Kata applications for jissen-kumite: Another thing I quickly injected into the lessons were some of Asai Sensei's bunkai/oyo-jutsu of several so-called "redundant Shotokan kata movements". With limited time I only gave examples from the last movement (repeated twice) of Jion, Manji uke (featured in Heian-godan, Bassai-dai, Kanku-dai, Jion etc), and ura zuki in the three Tekki. Bryan and Paul were clearly impressed by these applications, just as I was, when Asai Sensei first taught them to me. These, according to Sensei, were the original meanings, so I hope this small taste of Asai-ryuha Shotokan bunkai was enlightening. I only wish we had more time to cover all of the applications and to train them via oyo-kumite.
The 'Gammy Leg' & relaxed movement: I was very pleased that Paul, even though he is still suffering with his ‘gammy leg’ still got into his dogi and trained. With more relaxed movement I was greatly impressed by his flow of power. So I'm sure, with practice on this and strict attention to shisei (posture), his karate will readily get to nidan standard.
South African or Nihonjin? Bryan’s karate is literally world class, definitely the best non-Japanese karateka I’ve seen for several years. He is a world level competitor and numerous times South African National Champion (JKA, KWF and WKF All-styles), but better than this, is the fact his karate is 100% traditional (pure budo/martial arts karate). So I was very pleased to teach him some Asai-ryuha, and hope that he introduces, what we covered, to South Africa. He is the first South African karateka to properly study Asai Sensei's technique in a session 'technically similar' to socho-geiko (special 'morning training'). I was thrilled to pass on some of Tetsuhiko Asai Sensei's karate to him, as his karate put a smile on my face.
My advice to anyone in South Africa, is to go and study karate from Bryan Dukas Sensei, he has much to offer anyone, who is serious about learning traditional Shotokan. Unlike most gaikokujin karateka, Bryan truly does karate the Japanese way, and at a level rarely seen outside of the very best clubs, here in Japan.
Thanks Paul and Bryan for coming down, it was a pleasure to host you here in Oita Prefecture, and an honor to be friends with you both through Karate-Do. Mizuho and I hope you had a great time, and that you benefitted from the karate keiko here.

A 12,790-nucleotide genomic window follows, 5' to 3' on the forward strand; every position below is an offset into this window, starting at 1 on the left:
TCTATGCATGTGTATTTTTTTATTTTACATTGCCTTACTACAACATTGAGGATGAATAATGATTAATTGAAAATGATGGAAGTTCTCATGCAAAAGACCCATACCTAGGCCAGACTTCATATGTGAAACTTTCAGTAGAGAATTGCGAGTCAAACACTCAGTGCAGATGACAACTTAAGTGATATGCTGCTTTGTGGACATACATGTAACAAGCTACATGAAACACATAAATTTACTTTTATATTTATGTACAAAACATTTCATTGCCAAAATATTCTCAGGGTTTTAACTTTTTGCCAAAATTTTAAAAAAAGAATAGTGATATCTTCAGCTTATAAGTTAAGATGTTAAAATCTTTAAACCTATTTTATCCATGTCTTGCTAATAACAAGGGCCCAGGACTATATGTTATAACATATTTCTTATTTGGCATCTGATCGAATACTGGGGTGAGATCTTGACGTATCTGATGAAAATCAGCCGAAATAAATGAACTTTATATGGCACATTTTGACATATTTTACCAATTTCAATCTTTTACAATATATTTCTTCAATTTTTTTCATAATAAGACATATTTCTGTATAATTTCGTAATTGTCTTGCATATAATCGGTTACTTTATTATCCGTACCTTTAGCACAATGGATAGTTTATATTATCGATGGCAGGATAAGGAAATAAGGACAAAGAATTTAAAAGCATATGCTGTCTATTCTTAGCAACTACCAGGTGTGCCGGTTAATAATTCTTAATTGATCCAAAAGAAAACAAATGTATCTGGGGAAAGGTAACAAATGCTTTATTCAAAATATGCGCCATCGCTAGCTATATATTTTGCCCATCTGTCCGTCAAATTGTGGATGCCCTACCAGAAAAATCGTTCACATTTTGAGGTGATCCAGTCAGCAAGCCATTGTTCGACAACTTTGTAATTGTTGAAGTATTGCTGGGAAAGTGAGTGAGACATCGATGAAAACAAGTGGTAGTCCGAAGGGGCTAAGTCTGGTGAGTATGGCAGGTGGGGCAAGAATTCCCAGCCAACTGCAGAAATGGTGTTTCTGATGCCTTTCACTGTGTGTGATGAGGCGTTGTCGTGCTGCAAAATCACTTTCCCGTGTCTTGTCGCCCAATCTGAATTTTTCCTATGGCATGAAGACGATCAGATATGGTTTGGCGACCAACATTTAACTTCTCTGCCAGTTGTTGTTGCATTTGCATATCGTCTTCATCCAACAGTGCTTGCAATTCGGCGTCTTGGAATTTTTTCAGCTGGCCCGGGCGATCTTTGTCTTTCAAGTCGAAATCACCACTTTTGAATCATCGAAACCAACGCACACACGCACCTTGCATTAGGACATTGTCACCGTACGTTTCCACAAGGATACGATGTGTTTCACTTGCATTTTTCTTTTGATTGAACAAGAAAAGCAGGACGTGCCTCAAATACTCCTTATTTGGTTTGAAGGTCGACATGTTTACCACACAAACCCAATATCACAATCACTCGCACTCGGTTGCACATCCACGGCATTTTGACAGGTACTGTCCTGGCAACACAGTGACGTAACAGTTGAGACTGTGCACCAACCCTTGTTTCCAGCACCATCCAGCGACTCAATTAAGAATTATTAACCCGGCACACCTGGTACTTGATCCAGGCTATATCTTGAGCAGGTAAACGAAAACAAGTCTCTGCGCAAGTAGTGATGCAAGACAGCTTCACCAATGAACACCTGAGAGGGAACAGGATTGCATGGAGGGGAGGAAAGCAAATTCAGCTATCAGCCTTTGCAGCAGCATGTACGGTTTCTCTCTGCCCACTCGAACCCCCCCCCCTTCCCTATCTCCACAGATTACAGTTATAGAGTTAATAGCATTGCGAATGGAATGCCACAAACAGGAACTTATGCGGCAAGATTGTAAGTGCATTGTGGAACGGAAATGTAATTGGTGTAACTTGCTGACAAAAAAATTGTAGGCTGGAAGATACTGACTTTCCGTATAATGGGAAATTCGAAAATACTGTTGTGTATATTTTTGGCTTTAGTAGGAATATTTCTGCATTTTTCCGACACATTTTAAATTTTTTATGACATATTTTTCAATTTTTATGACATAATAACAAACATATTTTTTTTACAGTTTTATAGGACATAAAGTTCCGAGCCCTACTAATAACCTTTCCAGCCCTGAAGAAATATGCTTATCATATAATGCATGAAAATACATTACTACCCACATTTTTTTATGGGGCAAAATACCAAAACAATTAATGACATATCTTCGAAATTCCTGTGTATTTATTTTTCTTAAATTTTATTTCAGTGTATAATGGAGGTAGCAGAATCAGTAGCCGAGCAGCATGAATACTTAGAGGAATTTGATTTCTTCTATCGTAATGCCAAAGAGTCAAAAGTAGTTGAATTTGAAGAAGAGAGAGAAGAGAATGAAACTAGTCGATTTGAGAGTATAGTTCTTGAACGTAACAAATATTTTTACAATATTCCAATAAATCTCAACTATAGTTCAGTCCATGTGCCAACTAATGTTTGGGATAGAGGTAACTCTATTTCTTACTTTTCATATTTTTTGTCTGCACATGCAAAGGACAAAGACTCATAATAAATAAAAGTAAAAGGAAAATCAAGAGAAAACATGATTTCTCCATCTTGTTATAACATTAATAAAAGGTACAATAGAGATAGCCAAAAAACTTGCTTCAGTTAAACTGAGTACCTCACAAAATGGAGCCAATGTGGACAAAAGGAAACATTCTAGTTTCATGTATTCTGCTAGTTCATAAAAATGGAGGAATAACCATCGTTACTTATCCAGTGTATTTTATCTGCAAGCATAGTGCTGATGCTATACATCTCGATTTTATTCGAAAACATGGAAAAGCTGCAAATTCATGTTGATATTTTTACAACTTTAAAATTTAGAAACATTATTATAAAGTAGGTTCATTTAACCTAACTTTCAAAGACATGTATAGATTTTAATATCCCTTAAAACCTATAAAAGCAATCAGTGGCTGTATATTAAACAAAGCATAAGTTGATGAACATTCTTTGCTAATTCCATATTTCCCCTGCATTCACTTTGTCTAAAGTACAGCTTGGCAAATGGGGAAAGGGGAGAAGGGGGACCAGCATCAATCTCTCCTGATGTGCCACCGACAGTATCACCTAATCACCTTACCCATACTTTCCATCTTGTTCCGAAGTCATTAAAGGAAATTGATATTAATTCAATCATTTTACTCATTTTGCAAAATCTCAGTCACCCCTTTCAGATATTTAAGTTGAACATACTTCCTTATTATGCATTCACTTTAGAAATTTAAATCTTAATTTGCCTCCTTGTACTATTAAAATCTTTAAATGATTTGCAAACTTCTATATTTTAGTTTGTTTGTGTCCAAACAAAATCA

Thursday, 18 March 2010
© André Bertel, Japan 2010.
Sunday, 14 March 2010
Tuesday, 9 March 2010
I hope this post finds you well. All the very best in your karate-do training.
(1) Chudan choku zuki (with both seiken and nakadaka ippon ken); (2) Hidari jodan kizami zuki kara migi chudan gyaku zuki; (3) Migi jodan kizami zuki kara hidari chudan gyaku zuki; (4) Hidari chudan mae ashi mae geri kara jodan mae geri; and (5) Migi chudan mae ashi mae geri kara hidari jodan mae geri.
(1) Sanbon zuki; (2) Jodan age uke kara chudan gyaku zuki; (3) Chudan soto uke kara chudan gyaku zuki; (4) Chudan uchi uke kara chudan gyaku zuki; (5) Tenshin gyaku zuki
On the first three days of March I ran through all 26 of the standard Shotokan Kata, something that I haven’t done for a while. On Monday (March 1st): I did Heian-shodan, Heian-nidan, Heian-sandan, Heian-yondan, Heian-godan, Tekki-shodan, Tekki-nidan and Tekki-sandan. On Tuesday (March 2nd): Bassai-dai, Bassai-sho, Kanku-dai, Kanku-sho, Jion, Jitte Jiin, Empi and Gankaku. And on Wednesday (March 3rd): Hangetsu, Chinte, Sochin, Unsu, Nijushiho, Gojushiho-sho, Gojushiho-dai, Wankan and Meikyo. And over the last few days I've focused on numerous Asai karate kata.
As my routine is primarily focused on kihon this month, I will do any kata, standard Shotokan or Asai-ryu, based on my daily physical requirements/condition.
Oyo kumite is the focus this month. Oyo kumite is the most important form of kumite in Asai Karate as it is directly applicable in the real world. It is not for winning competitions or only for the dojo kumite (against other karateka). But again, like all forms of kumite, it is useless without effective kihon. That brings to mind all of the 'bunkai masters' out there... OK, whoops, I'm side tracked... Enough said! ;-)
I'd like to conclude by saying, kihon is karate. If you want to see a persons karate level regardless of dan rank, check their oi-zuki, gyaku-zuki, shuto-uke, kokutsu-dachi, yori-ashi or their mae-geri. These and other kihonwaza define a person's technical level. Looking at such things as these make us humble, and realise that we should never feel too proud about our karate.
© André Bertel, Japan (2010).